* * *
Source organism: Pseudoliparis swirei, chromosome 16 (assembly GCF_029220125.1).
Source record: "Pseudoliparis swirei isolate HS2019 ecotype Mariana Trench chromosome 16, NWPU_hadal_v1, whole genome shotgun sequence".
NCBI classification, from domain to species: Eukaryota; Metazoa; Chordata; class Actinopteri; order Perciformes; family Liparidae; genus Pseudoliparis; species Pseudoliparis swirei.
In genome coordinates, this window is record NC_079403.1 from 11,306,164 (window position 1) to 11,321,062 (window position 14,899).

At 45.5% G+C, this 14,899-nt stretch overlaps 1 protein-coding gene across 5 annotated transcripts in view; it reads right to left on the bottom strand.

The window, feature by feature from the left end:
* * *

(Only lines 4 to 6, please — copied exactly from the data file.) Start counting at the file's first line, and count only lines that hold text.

In genome coordinates, this window is record NC_079403.1 from 11,306,164 (window position 1) to 11,321,062 (window position 14,899).

At 45.5% G+C, this 14,899-nt stretch overlaps 1 protein-coding gene across 5 annotated transcripts in view; it reads right to left on the bottom strand.

The window, feature by feature from the left end: